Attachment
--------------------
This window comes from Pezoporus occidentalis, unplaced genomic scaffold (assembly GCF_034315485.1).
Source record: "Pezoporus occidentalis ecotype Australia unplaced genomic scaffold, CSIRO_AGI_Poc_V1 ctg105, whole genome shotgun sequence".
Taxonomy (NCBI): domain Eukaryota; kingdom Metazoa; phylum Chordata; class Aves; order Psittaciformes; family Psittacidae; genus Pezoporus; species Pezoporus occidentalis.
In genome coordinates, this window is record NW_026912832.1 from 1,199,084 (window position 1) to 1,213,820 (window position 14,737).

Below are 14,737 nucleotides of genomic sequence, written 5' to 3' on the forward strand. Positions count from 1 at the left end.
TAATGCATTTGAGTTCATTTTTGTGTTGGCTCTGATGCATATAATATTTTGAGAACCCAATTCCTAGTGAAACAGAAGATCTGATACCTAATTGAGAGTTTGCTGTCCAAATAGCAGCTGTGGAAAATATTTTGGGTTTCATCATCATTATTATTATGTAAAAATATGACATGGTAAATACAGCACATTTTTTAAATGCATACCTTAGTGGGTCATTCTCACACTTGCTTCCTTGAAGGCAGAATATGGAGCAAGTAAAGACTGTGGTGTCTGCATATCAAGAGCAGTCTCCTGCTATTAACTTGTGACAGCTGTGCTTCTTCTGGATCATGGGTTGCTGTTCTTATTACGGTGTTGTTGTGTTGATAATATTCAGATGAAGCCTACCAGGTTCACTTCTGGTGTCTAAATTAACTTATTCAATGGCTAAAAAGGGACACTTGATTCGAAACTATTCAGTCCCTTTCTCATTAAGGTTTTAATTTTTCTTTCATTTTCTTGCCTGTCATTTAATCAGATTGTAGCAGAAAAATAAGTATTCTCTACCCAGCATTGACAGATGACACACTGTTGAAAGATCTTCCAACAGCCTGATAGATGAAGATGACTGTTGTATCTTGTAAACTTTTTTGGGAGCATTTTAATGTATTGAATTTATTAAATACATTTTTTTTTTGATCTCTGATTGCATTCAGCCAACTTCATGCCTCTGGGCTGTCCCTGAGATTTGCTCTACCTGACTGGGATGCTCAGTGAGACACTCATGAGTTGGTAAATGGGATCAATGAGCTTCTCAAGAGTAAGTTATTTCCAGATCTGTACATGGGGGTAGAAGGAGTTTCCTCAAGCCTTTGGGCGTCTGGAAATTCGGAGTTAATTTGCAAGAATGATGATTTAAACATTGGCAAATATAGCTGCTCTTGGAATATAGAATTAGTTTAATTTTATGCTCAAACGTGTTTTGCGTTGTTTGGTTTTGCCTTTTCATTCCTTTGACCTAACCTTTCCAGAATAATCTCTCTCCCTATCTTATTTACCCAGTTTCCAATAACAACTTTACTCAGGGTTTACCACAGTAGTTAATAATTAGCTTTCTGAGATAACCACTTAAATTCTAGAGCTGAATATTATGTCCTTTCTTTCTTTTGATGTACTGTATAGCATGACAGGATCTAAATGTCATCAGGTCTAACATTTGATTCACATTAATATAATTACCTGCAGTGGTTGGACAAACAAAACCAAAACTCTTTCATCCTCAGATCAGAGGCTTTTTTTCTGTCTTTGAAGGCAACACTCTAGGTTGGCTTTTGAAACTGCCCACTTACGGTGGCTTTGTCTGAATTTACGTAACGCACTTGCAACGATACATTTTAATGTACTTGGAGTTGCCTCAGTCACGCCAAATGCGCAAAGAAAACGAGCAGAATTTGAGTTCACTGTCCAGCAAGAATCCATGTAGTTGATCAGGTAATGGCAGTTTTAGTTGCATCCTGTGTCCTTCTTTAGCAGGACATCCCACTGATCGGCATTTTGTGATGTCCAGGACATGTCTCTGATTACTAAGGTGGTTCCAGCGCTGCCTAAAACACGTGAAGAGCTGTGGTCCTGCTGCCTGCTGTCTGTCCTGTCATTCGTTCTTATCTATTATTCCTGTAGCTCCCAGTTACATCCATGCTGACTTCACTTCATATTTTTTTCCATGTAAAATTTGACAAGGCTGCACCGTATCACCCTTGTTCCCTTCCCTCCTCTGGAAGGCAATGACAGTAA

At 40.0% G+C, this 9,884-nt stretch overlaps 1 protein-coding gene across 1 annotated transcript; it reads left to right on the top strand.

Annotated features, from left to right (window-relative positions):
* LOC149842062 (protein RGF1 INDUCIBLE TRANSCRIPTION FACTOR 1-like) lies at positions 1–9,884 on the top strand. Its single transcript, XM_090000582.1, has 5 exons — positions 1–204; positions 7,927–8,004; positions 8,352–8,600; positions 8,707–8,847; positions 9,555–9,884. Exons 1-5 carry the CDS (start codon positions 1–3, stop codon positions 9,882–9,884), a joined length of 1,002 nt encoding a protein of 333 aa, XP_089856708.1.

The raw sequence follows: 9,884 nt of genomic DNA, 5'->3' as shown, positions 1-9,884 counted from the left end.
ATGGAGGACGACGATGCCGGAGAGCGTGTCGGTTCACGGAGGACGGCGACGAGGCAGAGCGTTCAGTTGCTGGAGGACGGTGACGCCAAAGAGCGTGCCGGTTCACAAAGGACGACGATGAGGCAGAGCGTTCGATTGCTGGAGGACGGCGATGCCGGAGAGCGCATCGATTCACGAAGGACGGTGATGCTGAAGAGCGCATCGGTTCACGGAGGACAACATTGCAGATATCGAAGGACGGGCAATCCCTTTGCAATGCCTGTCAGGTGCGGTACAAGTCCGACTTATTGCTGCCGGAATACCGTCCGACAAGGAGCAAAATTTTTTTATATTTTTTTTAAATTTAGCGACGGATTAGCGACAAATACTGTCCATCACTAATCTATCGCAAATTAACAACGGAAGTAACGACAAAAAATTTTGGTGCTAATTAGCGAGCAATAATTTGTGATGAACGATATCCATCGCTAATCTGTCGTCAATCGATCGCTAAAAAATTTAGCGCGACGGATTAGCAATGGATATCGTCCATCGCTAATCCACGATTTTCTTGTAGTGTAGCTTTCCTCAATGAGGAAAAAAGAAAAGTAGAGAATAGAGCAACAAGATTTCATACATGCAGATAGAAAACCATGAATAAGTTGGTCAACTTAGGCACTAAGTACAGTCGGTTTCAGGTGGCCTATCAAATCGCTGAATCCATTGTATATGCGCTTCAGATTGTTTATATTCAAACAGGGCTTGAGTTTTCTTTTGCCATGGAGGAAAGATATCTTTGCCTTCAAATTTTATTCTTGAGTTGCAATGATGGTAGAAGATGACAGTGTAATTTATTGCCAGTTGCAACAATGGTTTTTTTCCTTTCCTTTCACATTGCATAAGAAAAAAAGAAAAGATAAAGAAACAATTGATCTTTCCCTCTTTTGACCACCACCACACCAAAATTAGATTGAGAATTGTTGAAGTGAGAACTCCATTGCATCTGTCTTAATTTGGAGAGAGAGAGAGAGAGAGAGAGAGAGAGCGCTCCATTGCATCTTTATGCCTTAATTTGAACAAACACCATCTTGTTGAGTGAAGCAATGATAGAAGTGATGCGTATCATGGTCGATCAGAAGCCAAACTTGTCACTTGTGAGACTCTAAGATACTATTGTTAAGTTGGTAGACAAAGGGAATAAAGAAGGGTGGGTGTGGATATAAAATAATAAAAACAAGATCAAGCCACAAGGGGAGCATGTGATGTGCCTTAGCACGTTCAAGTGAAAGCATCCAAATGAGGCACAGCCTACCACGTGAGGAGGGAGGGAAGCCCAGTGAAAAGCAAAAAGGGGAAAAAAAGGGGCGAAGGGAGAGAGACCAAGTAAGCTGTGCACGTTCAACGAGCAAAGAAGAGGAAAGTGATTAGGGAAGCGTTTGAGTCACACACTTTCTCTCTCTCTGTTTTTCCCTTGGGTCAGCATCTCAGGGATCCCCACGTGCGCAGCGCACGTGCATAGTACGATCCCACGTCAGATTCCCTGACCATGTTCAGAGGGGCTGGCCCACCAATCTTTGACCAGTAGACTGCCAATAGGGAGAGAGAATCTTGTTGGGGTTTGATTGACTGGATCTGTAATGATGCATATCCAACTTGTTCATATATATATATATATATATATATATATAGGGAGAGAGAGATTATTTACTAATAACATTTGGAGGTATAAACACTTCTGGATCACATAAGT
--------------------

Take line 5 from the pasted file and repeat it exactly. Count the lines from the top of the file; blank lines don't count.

Below are 14,737 nucleotides of genomic sequence, written 5' to 3' on the forward strand. Positions count from 1 at the left end.